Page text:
In accordance with this invention, this buildup of powder in the mixer is substantially eliminated by the addition to the ingredients being blended in a dry state of a minor amount, i.e. an amount not greater than about 2 percent by weight, based on the total conductive composition, of isopropyl alcohol, i.e. isopropanol. Preferably, from about 0.5 to about 1.5 percent by weight of isopropyl alcohol is added to the dry blend. The addition of 1 percent by weight of isopropyl alcohol to the dry blend is particularly preferred. The presence of isopropyl alcohol improves the dry blending both by reducing the powder "rings" and by enhancing the dispersion of the carbon black in the dry composition. Isopropyl alcohol is clearly superior to other substances tested, including a commercial antistatic agent. More important, however, is that isopropyl alcohol, in contrast to all other agents tested, had no adverse effect whatsoever on the formulation during further processing and molding into video discs. As previously pointed out, the overall effect of any additive or component of the formulation on the performance of the finished video disc is the single most critical factor in its selection.

The following Examples further illustrate this invention, it being understood that the invention is in no way intended to be limited to the details described therein. In the Examples, all parts and percentages are on a weight basis and all temperatures are in degrees Celsius, unless otherwise stated.


The basic molding composition for this Example consisted of: 76 parts of Geon 110X 346, polyvinylchloride of the B. F. Goodrich Co.; 15 parts of Cabot CSX 175, carbon black of the Cabot Corporation; 1.5 parts of dibutyltin-beta-mercaptopropionate, commercially available as T-35 from M & T Chemical Company, Inc.; 1.0 part of Mark 275, dibutyltin maleate of Argus Chemical Co.; 2.0 parts of Acryloid K-147 and 0.75 part of Acryloid K-175, acrylic modifiers of Rohm & Haas Co.; 0.5 part of Loxiol G-30 and 0.25 part of Loxiol G-70, lubricants of Henkel International GmbH; 1.0 part of calcium stearate and 2.0 parts of diundecyl phthalate. This formula served as the control. Wherein an additive was included in the formulation as described below, a corresponding amount of the polyvinylchloride was removed.

Each formulation was blended in a Waring blender running at low speed for ten minutes. The mixture was allowed to cool in the blender for three minutes after which it was removed and the blender examined for powder rings. The control formulation produced a wide "ring" of powder, mostly carbon black, covering approximately one-third of the inner wall of the blender. Additional powder was noted at the bottom and under the blades. The total powder deposited amounted to 2.66 percent of the original formulation.

A second formulation containing 1 part of Cyastat 609 was processed in a similar manner. Cyastat 609 is a 50 percent solution of N,N-bis(2-hydroxyethyl)-N-(3'-dodecyloxy-2'-hydroxypropyl)methylammonium methosulfate in a mixture of isopropyl alcohol and water available from American Cyanamid Chemical Co. The Cyastat 609, which is recommended as an antistatic agent for milled and molded polyvinylchloride, left a powder buildup of 1.7 percent of the original formulation. A third formulation containing 1 part of isopropyl alcohol left a powder buildup of only 0.8 percent. A fourth formulation containing 1 part of toluene left only traces of powder in the blender.


In order to demonstrate the effect of the various additives of Example 1 on the formulation and compression molding thereof into video discs, the following experiments were performed.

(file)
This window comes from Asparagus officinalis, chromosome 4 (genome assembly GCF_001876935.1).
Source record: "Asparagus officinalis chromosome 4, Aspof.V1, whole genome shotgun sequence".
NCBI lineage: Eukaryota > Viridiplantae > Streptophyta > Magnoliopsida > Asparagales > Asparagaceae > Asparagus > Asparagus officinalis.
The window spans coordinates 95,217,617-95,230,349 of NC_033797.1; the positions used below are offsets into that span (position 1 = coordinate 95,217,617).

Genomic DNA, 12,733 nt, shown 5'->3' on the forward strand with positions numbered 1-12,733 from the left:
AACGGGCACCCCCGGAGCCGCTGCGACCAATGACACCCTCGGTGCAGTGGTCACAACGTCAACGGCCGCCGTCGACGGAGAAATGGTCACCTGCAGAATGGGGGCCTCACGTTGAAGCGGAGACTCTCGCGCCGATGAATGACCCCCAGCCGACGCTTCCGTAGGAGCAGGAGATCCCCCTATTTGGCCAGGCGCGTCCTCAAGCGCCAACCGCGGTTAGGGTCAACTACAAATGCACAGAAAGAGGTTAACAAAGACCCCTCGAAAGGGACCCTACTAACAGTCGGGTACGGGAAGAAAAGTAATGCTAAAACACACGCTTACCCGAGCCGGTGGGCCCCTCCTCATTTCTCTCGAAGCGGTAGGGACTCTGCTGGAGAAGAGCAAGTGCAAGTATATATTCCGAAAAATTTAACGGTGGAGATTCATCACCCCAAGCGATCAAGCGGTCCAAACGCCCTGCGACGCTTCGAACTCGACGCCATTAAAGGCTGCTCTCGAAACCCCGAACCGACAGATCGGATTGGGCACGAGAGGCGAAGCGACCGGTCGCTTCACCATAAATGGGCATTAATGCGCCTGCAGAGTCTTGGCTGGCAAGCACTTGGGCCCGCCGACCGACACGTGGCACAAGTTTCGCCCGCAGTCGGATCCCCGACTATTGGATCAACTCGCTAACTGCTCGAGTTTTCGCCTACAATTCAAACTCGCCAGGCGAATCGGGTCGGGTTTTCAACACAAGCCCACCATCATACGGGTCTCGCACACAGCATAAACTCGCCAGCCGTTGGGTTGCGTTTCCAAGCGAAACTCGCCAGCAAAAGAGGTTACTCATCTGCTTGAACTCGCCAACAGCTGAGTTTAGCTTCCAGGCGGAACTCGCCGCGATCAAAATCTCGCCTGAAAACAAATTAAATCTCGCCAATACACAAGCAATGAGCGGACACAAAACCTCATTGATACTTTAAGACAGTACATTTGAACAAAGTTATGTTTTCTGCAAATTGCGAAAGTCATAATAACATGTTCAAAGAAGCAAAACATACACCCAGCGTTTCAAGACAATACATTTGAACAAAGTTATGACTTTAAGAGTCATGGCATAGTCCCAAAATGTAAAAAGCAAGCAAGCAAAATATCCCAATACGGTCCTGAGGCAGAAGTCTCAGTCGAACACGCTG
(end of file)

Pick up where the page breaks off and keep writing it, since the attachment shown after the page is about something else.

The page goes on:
A dynamic heat stability test was conducted in the Haake Rheocord Torque Rheometer using, in each instance, 55 g of dry blend, 170° starting temperature, 1.0 damping, 5/50 range, and 100 rpm. The results are reported in Table I. The break point in this test is the point where the polyvinylchloride begins to lose HCl. At this point, the polyvinylchloride begins to cross-link with a corresponding increase in viscosity. This will produce a distinct change in torque, usually with a corresponding temperature rise.

Cyastat Isopropyl Conrol 609 Alcohol Toluene


1250 MG 1400 MG 1300 MG 1300 MG



7-30 Min. 4-11 Min. 5-23 Min.

6-16 Min.










at 30 Min.

at 20 Min.

at 34 Min.

at 16 Min.


Stickage at

Severe Light Severe

40 Minutes

stickage at

stickage at

stickage at

30 Minutes

44 Minutes

26 Minutes


Cyastat Isopropyl Control 609 Alcohol Toluene


16,500 Mg

7.5 Min. 7.0 Min. 7.5 Min.

7.0 Min.

24,000 Mg

12.5 Min. 11.5 Min. 12.0 Min.

11.25 Min.

Final Torque

1250 Mg 1375 Mg 1325 Mg 1300 Mg

Final Temp.










Release No stickage

No stickage

No stickage




Plaque Glossy, No

Glossy, No

Glossy, No


visible stain

visible stain

visible stain



A viscosity/release test was then performed on 55 g samples of the four formulations utilizing the same equipment, 177° starting temperature, 1.0 damping and 50 rpm. Total torque was monitored on each sample and the time required to reach 16,500 and 24,000 Mg, respectively, was noted. When the total torque reached 24,000 Mg, the apparatus was automatically turned off and the blended composition removed. Final torque and temperature were noted as well as the lubricity of the material and whether it had a tendency to stick to the machine.

The compositions were removed from the Haake apparatus and individually rolled into balls by hand. Each ball in turn was placed in a heated hydraulic press between two stainless steel plates. A plaque was formed from each ball by compression at 10,000 psi, 350° F. for two minutes. The plaques were examined for appearance, particularly for staining, and ease of removal from the plates was noted. The results of these experiments are noted in Table II.

It is readily apparent from a consideration of the results presented herein that isopropyl alcohol is the most advantageous agent for alleviating the problem of powder accumulation on the inside of the mixer, both in terms of its effect on the powder buildup itself and its overall positive effect on the formulation.